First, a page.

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Legacy of a Legend Luncheon honors Willie Dell, Allix James and Wyatt Walker
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Legacy of a Legend Luncheon honors Willie Dell, Allix James and Wyatt Walker

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More than 80 people gathered Saturday afternoon at Virginia Union University to honor the legacies of the first African-American city councilwoman, a former VUU president, and a local civil rights icon who died last week.

Willie Jones Dell represented the North Side 3rd District on the council from 1973 to 1982. The Rocky Mount, N.C., native was born to a mother living on welfare. As a child, she wanted to be social worker. She went on to be a part of the first majority black council in Richmond history.

She thanked those in attendance at the Claude G. Perkins Living and Learning Commons on campus for honoring her.

“I just wanted to be a social worker, but God had other plans. I had no idea about a city council,” Dell said. “God says, ‘I know the plans I have for you.’”

As a newcomer to the council, no office space in City Hall was made available for Dell to meet with her constituents. Rather than accept the slight, she made a plan, telling her husband, the Rev. Nathan Dell, to load up her car with a folding table and chairs, he told those in attendance Saturday.

“She headed for downtown, set that card table up in the lobby of City Hall and announced ‘Willie Dell is in business,’” Nathan Dell said.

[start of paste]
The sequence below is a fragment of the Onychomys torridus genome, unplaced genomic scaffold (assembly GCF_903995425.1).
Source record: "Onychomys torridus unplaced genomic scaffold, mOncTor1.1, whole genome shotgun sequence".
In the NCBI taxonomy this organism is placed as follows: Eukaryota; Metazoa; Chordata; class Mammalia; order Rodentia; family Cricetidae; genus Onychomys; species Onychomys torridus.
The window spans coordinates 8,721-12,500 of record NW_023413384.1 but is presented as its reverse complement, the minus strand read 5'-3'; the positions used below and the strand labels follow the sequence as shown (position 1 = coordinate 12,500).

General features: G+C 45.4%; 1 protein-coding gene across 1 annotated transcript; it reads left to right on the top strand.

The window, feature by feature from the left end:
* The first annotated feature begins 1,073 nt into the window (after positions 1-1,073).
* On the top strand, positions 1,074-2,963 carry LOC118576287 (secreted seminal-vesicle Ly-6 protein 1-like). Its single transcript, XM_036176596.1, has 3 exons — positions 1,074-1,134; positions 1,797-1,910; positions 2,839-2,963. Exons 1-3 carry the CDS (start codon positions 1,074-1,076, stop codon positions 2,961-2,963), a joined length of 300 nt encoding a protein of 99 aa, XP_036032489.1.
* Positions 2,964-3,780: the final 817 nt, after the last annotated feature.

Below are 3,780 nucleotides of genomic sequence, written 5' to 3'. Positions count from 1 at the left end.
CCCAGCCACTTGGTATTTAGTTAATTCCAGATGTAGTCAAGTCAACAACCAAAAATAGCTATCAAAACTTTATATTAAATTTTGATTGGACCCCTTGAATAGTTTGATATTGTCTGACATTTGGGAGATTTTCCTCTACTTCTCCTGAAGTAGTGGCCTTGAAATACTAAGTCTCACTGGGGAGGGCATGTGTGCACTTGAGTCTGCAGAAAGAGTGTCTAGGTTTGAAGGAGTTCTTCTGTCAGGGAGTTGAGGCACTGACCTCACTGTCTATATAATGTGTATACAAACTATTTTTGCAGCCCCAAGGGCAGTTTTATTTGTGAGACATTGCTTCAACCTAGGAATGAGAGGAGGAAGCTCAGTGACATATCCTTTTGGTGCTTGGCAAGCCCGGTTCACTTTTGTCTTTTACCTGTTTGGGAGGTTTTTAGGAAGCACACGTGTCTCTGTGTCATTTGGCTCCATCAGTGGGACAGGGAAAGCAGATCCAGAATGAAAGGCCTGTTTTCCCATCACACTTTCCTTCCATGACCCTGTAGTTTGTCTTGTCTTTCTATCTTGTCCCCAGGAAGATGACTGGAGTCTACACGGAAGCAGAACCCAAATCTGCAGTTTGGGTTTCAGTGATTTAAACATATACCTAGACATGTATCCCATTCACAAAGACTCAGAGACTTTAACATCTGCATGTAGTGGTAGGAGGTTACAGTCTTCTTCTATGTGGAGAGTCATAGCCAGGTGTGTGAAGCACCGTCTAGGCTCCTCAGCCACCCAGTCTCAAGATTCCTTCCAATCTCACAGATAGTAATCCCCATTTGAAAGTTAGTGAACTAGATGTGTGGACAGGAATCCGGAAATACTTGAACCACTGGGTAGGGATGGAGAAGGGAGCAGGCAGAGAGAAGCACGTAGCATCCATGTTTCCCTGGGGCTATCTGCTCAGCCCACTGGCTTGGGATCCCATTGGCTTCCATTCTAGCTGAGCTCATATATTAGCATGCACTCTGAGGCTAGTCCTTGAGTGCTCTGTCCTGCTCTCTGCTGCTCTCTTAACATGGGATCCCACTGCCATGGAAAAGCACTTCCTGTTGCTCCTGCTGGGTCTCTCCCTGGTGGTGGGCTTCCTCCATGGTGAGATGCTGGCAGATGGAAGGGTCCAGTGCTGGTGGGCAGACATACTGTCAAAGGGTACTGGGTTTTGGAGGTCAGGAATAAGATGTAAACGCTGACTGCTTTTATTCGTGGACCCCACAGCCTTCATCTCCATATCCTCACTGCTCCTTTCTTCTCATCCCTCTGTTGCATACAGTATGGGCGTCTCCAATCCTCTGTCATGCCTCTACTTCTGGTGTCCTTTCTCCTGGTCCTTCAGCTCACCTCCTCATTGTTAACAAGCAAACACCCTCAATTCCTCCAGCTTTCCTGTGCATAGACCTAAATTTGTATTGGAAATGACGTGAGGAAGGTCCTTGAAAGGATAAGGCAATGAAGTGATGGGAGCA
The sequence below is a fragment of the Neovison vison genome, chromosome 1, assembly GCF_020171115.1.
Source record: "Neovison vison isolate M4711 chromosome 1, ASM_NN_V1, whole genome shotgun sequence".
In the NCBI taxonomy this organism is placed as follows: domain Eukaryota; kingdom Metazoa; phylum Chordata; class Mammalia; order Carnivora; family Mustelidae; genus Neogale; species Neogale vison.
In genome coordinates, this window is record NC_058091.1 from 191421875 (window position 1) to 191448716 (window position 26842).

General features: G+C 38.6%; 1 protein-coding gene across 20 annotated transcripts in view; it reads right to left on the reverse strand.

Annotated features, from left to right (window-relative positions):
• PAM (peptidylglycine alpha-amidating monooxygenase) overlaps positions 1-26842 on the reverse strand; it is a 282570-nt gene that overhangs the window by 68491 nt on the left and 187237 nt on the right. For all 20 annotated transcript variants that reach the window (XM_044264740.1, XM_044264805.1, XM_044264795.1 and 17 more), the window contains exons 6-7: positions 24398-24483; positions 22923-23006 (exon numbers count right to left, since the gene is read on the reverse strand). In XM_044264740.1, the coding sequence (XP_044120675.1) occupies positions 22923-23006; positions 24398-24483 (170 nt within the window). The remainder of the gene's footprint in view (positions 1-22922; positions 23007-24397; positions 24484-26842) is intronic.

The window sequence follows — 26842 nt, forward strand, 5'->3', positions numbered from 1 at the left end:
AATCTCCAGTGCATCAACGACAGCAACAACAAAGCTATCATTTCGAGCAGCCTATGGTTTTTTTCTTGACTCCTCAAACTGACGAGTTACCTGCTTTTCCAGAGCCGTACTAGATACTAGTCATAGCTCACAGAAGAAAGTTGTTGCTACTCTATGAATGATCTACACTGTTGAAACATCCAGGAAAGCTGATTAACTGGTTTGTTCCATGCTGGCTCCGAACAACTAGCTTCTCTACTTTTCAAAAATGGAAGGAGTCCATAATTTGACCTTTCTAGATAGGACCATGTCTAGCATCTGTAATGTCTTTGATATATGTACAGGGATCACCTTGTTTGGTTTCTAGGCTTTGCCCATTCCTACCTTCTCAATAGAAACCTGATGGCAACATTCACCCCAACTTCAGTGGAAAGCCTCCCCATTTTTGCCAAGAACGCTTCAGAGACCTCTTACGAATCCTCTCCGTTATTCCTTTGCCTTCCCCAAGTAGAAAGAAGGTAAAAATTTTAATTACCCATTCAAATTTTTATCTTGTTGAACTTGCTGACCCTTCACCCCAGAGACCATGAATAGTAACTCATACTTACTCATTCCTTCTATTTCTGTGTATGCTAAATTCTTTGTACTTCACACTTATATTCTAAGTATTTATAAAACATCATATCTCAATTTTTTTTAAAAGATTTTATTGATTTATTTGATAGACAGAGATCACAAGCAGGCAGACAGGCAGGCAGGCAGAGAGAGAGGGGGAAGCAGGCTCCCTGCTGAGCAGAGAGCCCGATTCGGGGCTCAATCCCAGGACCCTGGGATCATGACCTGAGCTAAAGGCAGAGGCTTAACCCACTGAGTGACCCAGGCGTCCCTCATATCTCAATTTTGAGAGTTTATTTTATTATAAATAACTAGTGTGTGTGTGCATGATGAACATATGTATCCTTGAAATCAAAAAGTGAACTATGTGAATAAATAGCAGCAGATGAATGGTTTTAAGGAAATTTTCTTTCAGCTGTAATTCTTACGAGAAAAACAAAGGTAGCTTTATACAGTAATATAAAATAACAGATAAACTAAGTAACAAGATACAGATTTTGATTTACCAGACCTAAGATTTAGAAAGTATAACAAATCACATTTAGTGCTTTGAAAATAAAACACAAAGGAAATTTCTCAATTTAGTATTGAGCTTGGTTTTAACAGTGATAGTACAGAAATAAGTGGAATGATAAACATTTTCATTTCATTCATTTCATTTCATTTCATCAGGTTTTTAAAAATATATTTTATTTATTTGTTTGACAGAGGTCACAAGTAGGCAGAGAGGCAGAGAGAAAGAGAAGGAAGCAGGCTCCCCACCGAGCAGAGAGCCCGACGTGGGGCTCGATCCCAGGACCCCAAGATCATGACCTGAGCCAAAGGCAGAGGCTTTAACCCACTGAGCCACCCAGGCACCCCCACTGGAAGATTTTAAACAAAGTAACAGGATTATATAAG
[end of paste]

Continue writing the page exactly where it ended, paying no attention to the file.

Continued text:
Close friends and family of Dell shared tributes, speaking of her time on the council, advocacy in Richmond and mission work in Haiti, where she has traveled each year for the past three decades.

Chris Hilbert, the council president and current 3rd District representative, thanked Dell for setting an example for other elected officials who have followed in her footsteps.

“I certainly feel like I’m standing on your shoulders, Mrs. Dell,” Hilbert said.

Allix James also was honored for his work.

James, a posthumous honoree, was at the university for half a century. A graduate of VUU, he went on to serve on the faculty as an administrator and as president of the college from 1970 to 1979. He was integral in helping the VUU School of Theology attain full accreditation.

James was a founding member of the Richmond Renaissance, a precursor to what is now Venture Richmond, which built the partnership between city government and its business community. He was also the first African-American to serve as president of the Virginia Board of Education and as chairman of the Richmond Planning Commission.

He was 92 when he died in September 2015.

“Dr. James certainly blazed a trail and a legacy for all of us to follow,” said Ryan Bell, director of the Dr. Wyatt T. Walker Educational Foundation, which hosted the event in partnership with the Gamma Chapter of Alpha Phi Alpha Fraternity Inc.

At the end of the luncheon, those in attendance observed a moment of silence for the Rev. Wyatt Tee Walker, the civil rights icon who died last week at the age of 88.

Walker’s work included stints as head of the Petersburg chapter of the NAACP and as executive director of the Southern Christian Leadership Conference from 1960 to 1964.

Walker was a trusted confidant of the Rev. Martin Luther King Jr., helping organize marches and protests, including the 1963 March on Washington for Jobs and Freedom, the occasion for King’s “I Have a Dream” speech.

Proceeds raised at the event will fund scholarships for high school students.

“Education was very much paramount in the life of Dr. Walker,” Bell said.

mrobinson@timesdispatch.com

(804) 649-6734

Twitter: @__MarkRobinson

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